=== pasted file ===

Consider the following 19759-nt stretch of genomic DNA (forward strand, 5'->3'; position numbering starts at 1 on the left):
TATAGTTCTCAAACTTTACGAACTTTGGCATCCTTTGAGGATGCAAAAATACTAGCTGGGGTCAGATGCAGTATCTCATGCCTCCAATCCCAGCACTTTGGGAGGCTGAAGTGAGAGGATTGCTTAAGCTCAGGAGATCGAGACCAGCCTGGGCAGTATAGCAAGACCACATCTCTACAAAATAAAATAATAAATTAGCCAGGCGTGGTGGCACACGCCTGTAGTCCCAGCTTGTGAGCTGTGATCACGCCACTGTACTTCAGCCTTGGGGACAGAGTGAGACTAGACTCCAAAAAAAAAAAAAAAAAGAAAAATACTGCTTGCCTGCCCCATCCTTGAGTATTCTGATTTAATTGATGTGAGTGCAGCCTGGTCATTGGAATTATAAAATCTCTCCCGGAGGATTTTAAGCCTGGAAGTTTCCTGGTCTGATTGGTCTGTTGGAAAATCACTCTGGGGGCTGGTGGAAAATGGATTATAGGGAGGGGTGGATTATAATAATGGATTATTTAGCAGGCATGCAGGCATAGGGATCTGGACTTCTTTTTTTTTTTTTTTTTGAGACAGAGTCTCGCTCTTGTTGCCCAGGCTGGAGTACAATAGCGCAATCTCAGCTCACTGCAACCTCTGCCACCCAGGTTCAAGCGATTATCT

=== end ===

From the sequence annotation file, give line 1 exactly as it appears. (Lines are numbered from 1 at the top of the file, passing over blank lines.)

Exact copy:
Consider the following 19759-nt stretch of genomic DNA (forward strand, 5'->3'; position numbering starts at 1 on the left):